Gamer, Level Designer, Brony.
Hello and welcome my blog, this is going to be my comment/tip/trick/rant about mapping with Source Engine.
First allow me to introduce my self, I'm Thanapong "Tom" Prathumchat or you can call me "Tom" I've been mapped for almost every game I've owned (Mostly Source Engine game) and have about 2 and a half years experience. Right now I'm working on a Portal 2 mod called "Back-Stock" as a Level Designer. I came onto BS team around March '12.
Today I'm going to talk about Portal 2 level & puzzle design.
You want to challenge players, but not frustrate them. Your puzzles should be guiding, but not obvious.
Expectations are what the player thinks will happen in your level. You need to remember expectations when designing your map. Remember that players only know what information you tell them. They can't foretell what will happen later in the level unless you let them see it in action. If you are introducing a new concept or puzzle element, it is best to explain by example. Teaching works best by telling players why reactions happen as opposed to just that they happen.
Guide the player through the levels. The player should always have all of the information in front of them. A player will probably become frustrated when they can't solve a puzzle, and they realize the solution was one little switch hidden behind a wall that falls right into place.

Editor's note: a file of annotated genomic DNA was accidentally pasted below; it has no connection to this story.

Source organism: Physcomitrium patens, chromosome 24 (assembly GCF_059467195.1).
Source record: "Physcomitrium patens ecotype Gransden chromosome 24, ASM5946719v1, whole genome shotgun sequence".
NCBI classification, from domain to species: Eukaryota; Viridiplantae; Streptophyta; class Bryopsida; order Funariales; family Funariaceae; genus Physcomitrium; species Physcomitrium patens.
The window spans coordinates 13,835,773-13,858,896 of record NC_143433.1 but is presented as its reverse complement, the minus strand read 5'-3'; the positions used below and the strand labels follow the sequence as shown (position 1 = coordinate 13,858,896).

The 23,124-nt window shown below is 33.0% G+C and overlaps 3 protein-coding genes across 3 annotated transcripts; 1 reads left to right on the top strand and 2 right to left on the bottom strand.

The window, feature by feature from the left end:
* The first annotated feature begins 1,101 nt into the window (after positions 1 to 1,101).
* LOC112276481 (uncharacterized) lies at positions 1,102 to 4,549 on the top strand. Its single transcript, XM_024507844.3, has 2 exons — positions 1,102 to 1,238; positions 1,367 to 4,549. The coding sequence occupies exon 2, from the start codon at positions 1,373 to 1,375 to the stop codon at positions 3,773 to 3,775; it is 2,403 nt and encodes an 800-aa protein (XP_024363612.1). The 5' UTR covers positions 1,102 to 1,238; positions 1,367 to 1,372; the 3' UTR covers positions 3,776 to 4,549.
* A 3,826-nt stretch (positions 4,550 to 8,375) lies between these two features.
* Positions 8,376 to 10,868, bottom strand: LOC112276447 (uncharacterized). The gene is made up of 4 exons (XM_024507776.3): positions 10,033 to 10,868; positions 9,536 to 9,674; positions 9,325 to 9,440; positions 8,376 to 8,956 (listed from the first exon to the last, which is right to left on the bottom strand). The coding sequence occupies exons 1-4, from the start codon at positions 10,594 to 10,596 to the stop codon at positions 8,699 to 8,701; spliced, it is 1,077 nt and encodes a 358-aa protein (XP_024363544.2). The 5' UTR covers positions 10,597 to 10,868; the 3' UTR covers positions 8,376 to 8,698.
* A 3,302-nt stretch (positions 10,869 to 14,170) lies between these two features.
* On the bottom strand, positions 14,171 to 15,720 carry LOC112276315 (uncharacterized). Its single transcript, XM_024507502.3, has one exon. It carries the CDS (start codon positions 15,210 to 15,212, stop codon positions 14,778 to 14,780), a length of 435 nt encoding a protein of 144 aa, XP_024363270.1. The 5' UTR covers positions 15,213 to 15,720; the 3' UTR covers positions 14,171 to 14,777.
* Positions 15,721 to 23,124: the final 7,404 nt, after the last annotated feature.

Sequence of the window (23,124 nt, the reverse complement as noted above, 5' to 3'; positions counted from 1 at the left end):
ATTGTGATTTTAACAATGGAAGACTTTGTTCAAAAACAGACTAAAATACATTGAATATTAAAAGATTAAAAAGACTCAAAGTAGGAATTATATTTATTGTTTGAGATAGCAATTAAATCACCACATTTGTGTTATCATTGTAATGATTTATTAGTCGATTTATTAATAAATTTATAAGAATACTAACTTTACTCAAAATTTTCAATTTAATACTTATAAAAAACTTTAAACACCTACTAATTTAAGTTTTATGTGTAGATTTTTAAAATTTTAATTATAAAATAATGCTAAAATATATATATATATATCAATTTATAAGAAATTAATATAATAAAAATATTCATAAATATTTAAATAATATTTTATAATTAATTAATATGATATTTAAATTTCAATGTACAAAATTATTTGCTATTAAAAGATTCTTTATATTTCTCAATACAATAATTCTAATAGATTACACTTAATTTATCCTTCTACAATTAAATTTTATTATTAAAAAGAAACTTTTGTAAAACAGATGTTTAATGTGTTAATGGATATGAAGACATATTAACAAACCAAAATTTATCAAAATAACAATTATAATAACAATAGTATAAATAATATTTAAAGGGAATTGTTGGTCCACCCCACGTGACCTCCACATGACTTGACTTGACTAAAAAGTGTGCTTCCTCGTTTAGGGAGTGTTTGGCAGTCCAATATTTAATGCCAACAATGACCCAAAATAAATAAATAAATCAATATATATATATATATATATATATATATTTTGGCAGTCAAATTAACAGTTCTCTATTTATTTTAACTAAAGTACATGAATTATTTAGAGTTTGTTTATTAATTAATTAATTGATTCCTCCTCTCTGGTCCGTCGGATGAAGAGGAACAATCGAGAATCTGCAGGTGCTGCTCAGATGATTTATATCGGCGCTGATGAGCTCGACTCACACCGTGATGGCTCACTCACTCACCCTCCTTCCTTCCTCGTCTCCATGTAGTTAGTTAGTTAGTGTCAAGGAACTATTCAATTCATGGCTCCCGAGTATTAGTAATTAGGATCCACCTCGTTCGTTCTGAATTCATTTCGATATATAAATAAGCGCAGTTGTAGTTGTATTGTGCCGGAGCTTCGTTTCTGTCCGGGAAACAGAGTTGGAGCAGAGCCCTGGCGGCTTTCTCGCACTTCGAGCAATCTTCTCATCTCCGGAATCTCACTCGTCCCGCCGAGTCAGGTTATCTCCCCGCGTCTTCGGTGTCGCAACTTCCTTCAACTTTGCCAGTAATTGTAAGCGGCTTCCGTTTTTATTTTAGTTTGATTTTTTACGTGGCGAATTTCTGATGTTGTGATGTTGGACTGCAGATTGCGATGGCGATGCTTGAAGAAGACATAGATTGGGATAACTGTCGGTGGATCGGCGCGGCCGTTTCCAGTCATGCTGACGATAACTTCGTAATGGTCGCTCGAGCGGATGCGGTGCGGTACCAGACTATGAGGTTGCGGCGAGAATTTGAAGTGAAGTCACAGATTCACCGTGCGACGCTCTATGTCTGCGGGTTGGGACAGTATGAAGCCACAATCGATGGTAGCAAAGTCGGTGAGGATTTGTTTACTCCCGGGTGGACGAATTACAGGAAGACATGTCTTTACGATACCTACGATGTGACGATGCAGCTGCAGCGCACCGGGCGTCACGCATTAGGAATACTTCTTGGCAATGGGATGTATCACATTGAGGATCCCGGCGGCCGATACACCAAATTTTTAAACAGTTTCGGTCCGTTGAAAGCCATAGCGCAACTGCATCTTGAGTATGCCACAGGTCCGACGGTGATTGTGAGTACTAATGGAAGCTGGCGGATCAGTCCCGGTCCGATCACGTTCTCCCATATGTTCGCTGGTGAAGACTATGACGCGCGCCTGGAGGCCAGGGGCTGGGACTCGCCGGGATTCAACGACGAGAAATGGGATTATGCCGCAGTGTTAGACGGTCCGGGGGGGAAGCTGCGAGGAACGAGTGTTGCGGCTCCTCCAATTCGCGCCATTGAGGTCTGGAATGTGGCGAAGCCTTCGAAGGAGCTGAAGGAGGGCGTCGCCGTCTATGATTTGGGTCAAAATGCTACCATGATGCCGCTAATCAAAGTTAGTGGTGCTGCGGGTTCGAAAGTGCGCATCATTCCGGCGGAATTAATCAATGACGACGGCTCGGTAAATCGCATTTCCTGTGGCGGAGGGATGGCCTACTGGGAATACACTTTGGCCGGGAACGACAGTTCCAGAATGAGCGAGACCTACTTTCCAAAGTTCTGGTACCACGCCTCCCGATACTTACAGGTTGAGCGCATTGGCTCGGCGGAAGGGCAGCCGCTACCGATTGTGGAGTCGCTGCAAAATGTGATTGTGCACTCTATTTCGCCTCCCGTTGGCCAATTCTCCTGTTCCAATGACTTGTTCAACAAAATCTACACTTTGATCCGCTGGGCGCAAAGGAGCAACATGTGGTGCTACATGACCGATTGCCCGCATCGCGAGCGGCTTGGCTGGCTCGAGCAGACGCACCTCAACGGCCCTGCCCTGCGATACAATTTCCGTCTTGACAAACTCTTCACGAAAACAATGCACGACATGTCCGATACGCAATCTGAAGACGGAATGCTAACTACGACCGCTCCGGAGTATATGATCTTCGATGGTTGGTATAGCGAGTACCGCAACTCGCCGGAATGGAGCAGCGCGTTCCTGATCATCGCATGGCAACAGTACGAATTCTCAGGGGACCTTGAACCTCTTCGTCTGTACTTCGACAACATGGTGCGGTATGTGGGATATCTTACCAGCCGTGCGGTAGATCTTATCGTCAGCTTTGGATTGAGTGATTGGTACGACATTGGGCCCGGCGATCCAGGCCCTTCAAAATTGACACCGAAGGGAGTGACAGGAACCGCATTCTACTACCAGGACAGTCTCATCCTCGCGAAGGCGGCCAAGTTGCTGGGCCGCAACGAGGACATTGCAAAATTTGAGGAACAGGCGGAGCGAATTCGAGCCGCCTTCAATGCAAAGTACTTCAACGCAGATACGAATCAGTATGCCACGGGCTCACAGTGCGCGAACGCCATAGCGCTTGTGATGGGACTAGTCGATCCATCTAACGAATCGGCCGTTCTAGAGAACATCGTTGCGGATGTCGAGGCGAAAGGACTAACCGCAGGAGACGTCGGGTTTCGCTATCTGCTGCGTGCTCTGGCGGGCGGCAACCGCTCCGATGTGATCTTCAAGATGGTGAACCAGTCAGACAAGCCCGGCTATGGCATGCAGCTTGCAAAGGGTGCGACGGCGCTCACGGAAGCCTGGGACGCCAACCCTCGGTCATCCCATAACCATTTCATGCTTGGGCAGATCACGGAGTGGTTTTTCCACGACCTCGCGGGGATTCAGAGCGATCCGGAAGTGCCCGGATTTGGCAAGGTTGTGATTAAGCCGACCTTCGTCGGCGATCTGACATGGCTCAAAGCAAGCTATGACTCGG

Basic puzzle design may involve only one intermediate goal such as "put the box on the button, go out the door" so the final state of the puzzle is the only thing that needs to be considered. More advanced puzzles involve a series of state changes in order to complete. Consider the following steps:
The box, funnel, and button go through several intermediate states to complete the puzzle. Also worth noting is that the puzzle does not end up in a steady state as with the simple box-button combination.
Top Down Design is most level designers (including me) instinctively use. It's the de-facto method of building what's already in mind. The corollary of that is if there is no idea then there is no product. It is also well suited to mechanic central design, where a mechanic is introduced and everything else follows from it.
The most important thing in top down design is not losing sight of the mental picture, which is easy to do when there are several steps involved in putting the idea into practice. There are many, many steps in Portal level design.
The second most important thing is making sure that what seemed like a good idea at the time is actually a good idea. Bounce it off of a friend to see what they think of it and note down any criticisms. If they don't get it, explain. This will also help crystallize the idea.
1. Quickly sketch the idea out on a whiteboard, piece of paper, back of an envelope, whatever. Ignore the details and focus on the central idea.
2. Open up Hammer and put together a draft. Test the main theme out to see if it's worth pursuing.
3. Make adjustments and repeat.
4. Add the details and upload!
Well, that's it for my first blog, I Hope you enjoy reading this and sorry for my bad English skill :)
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